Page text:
Thomas L. Schwenk, MD
Dean, University of Nevada School of Medicine and Vice-president of the University of Nevada, Reno, Division of Health Sciences
Thomas L. Schwenk, M.D., has served as dean of the University of Nevada School of Medicine and vice-president of the University of Nevada, Reno, Division of Health Sciences since July, 2011. He became the first member of the University of Nevada faculty to have been named a member of the prestigious Institute of Medicine of the National Academies.
Dr. Schwenk brought to Nevada an extensive background in academic medicine and leadership. He spent more than 27 years in faculty and leadership posts at the University of Michigan, chairing family medicine for 25 years. He was installed in 2007 as the first George A. Dean, MD, Chair of Family Medicine, the department's first endowed professorship. He also served as a professor in the department of medical education and as associate director of the University of Michigan Depression Center.
Dr. Schwenk served as a member of the Board of Directors of the American Board of Family Medicine and as the organization’s vice-president from 2004 to 2005. He has served in reviewer or editor roles for several medical journals, including his current service as a reviewer with the Journal of the American Medical Association (JAMA) and deputy editor with Journal Watch. His teaching and research address psychiatric and psychosocial issues in primary care practice, with an emphasis on depression, most recently with an emphasis on depression in medical students and physicians. Dr. Schwenk has co-authored more than 130 research and clinical articles, book chapters and books, most of which focus on psychological aspects of medical practice. He is a co-editor of the textbook Primary Care Psychiatry, as well as the co-author of a set of monographs on teaching skills for physicians.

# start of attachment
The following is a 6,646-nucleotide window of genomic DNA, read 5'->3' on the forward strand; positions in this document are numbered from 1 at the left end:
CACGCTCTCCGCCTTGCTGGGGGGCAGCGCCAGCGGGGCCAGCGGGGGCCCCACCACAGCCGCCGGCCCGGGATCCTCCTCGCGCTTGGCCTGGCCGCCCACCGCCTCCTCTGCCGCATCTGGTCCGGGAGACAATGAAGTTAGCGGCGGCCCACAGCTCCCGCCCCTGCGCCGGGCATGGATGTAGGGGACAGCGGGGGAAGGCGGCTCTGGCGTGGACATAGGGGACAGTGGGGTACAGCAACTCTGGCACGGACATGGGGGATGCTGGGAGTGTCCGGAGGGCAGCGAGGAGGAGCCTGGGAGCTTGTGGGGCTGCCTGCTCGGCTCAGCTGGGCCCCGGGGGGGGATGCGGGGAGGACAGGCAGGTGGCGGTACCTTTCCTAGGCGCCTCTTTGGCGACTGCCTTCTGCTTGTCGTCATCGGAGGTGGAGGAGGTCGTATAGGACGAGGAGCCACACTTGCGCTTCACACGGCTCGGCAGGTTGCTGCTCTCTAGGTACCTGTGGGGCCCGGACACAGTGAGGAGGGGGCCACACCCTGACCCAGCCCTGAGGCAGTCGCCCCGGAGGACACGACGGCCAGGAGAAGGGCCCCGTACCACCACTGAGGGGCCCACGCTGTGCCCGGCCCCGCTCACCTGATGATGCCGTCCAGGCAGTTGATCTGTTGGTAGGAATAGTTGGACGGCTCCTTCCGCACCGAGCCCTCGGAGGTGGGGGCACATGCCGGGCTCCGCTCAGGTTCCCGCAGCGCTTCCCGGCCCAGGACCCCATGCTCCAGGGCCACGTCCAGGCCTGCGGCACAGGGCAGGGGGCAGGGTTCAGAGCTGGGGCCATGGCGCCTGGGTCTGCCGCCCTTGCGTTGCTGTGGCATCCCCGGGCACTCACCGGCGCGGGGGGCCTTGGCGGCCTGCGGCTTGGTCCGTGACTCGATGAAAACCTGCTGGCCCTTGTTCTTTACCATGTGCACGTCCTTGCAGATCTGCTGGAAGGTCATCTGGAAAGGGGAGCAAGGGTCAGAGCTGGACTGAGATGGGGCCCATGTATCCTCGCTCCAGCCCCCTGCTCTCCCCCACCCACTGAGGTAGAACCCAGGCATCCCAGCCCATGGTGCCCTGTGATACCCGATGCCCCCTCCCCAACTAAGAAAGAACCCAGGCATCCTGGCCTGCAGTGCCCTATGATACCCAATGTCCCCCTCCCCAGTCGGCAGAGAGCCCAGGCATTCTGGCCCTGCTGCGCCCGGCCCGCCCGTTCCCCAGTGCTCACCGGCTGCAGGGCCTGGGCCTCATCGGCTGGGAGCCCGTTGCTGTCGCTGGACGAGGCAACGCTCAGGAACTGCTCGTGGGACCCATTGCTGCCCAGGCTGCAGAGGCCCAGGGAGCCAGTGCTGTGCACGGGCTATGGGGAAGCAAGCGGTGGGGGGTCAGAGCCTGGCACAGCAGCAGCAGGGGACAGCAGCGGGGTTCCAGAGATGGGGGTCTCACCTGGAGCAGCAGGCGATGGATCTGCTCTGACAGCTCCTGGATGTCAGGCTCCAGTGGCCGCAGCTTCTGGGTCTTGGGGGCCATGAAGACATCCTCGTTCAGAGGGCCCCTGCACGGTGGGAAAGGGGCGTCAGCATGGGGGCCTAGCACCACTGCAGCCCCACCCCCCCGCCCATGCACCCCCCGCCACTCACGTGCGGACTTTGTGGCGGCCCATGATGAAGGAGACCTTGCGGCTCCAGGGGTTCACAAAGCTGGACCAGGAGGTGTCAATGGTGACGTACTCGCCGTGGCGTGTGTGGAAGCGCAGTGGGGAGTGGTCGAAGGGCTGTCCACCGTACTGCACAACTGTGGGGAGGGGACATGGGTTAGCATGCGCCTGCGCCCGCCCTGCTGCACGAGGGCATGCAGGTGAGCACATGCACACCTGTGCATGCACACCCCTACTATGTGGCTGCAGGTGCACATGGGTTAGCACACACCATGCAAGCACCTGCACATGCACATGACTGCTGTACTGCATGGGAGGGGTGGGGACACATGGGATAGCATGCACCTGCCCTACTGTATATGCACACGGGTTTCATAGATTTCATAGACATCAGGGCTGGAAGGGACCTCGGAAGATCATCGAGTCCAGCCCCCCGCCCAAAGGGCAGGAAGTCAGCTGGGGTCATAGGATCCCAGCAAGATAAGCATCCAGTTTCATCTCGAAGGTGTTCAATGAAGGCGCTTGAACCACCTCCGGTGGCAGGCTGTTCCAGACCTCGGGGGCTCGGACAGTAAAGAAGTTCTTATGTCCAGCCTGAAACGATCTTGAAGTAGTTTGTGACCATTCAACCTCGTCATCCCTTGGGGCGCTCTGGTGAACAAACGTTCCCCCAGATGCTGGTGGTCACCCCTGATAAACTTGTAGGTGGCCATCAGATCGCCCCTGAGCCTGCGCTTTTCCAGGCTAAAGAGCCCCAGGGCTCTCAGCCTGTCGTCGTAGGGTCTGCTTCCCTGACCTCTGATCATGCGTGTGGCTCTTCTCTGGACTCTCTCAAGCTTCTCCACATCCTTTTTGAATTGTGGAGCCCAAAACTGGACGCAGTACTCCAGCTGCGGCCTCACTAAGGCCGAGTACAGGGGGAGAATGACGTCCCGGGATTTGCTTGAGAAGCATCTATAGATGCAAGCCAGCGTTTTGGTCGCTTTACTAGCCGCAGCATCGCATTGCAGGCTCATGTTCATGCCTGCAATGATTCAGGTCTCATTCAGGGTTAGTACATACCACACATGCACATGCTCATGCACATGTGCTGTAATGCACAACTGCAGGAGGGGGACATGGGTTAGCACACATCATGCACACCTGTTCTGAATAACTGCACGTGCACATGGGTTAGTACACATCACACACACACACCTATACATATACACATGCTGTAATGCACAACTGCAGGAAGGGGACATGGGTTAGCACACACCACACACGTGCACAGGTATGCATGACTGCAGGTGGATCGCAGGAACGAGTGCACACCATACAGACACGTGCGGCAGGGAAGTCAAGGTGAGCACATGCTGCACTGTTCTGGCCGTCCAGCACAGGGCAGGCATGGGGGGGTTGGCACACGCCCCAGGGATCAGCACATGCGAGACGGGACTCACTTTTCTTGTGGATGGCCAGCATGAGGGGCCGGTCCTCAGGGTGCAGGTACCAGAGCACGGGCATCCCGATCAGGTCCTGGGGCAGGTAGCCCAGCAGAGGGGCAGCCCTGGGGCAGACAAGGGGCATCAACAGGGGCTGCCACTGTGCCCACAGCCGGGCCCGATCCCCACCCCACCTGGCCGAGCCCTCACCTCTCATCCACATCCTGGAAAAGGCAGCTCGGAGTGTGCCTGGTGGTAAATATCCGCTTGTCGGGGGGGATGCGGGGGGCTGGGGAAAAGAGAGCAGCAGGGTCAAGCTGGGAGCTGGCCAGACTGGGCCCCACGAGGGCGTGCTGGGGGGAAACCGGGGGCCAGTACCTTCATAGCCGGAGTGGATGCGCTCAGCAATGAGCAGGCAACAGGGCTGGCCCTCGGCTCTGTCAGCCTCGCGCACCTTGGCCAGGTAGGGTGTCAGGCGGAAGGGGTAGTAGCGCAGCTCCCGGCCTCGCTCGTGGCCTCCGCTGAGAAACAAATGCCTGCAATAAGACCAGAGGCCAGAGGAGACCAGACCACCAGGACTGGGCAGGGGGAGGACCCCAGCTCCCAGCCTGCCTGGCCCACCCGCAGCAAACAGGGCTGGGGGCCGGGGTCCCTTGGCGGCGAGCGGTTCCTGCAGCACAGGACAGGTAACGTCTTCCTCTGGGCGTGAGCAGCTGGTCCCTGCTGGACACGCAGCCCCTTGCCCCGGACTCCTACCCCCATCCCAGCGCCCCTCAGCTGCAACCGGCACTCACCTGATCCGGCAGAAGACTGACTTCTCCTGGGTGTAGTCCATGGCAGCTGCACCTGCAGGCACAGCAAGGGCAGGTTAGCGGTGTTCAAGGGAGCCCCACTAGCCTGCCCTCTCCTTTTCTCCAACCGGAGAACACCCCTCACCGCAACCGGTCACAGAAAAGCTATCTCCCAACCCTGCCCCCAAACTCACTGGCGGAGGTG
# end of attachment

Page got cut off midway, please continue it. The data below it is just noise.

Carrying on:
A fellow of the American College of Sports Medicine, Dr. Schwenk is board certified in both family medicine and sports medicine. He has clinical interests in ergogenic and nutritional supplement use in sports and mental illness and burnout in athletes.
Dr. Schwenk received his BS in Chemical Engineering and MD from the University of Michigan. He trained in family medicine at the University of Utah. He practiced rural family medicine in Utah and served on the faculty of the University of Utah Department of Family and Community Medicine before returning to the University of Michigan in 1984.